Django Unchained Review
2012-12-29, 7:51 p.m.
Here's the spoilery review of Django Unchained. Don't say I didn't warn you.
It probably wouldn't have occurred to me to want to see this one, except I saw the trailer and thought, "Heeeeeey, this looks surprisingly good." I see a Tarantino flick occasionally and pretty much enjoy them as long as I look away during the gross bits. And sure enough, I found it quite enjoyable. Who doesn't love a good roaring rampage of revenge? I do, I do! (See yesterday's entry.)
So Django is a slave being marched through the night by sellers when a German dentist rolls up in his little cart. He speaks very flowery and introduces himself all friendly-like to the sellers, saying he's looking for a fellow who used to be on a certain plantation that can identify certain people he's looking for. He offers to buy Django, but when the guys say no, the man--King Schultz-- quick-draw shoots one in the head and shoots the other's horse, pinning him under. (Note: no horses were harmed during the making of this movie, even though it sure looks like it in this scene. I think all other horses were not harmed in the plot after this?) While that guy screams his head off, Schultz throws him a fair price for Django, undoes his chains, has him take the coat off the dead guy, and gives some friendly advice to the remaining slaves: You can get this guy out from under the horse, or you can undo your chains with this key, shoot him with this guy, and take the money. Your choice!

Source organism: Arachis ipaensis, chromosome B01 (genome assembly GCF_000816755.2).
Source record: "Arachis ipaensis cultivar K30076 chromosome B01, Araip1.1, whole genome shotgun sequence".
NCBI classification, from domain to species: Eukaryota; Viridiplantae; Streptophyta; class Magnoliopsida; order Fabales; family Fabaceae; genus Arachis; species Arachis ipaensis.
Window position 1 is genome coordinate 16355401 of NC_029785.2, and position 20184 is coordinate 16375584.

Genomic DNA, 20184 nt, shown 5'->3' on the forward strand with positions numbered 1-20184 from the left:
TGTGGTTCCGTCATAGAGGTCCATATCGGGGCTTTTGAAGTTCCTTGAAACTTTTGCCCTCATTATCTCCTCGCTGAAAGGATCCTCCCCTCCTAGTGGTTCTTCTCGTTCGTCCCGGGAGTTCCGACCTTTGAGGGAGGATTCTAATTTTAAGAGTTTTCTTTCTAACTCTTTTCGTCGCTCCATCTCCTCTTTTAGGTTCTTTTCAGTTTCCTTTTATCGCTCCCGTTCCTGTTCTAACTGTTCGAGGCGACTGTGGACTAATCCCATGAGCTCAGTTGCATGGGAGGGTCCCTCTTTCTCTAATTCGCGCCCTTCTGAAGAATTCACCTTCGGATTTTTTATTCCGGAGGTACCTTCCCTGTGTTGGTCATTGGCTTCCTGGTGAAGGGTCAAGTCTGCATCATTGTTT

I LOVE THIS GUY. Seriously, for a bounty hunting killer (which is why Schultz wanted Django), he's an adorable, sweet man who hates slavery and frees Django early on. Early on they roll into a town and Schultz takes Django into a bar for a drink. When the barkeep objects, Schultz encourages him to "call the sheriff, not the marshal." When the sheriff comes, Schultz plugs him. When the marshal comes, Schultz and Django emerge with hands up and Schultz coolly informs the marshal that their recent sheriff used to be a criminal and he's got the legal paperwork in his pocket. This is Schultz for you!
He's also a romantic. Django tells him that he has a wife, Broomhilda--look, I'm just gonna call her Hildy--who was brought up on a plantation owned by Germans and thus she speaks German. (Okay, that may sound implausible, but given the context of this story, it works.) Schultz tells Django the story of her German namesake and says he'll help Django get his wife back because as a German, he feels like he needs to help a real life Siegfried. Sooooooo cute. Django turns out to be a natural born shooter--mmm, coincidence. After a winter of training and ah, fundraising because who doesn't love killing evil white guys, they make the trip to Mississippi to track down who Hildy got sold to. This is, of course, Calvin Candie of the (no joke) Candieland plantation. Schulze comes up with a scheme that seems a little weird to me--they go in as men interested in ah, mandingo fighting since Candie is into that. Schultz is the money, Django is the freed black slaver/mandingo expert. He has to play that as quite the cold asshole, compared to Schultz's adorable warmness. Their goal is to offer some extremely ridiculous price for a man, then ask to throw in Hildy on top of that for a few hundred to camouflage their real interest. Heck, they even have that much money to pay the man honestly.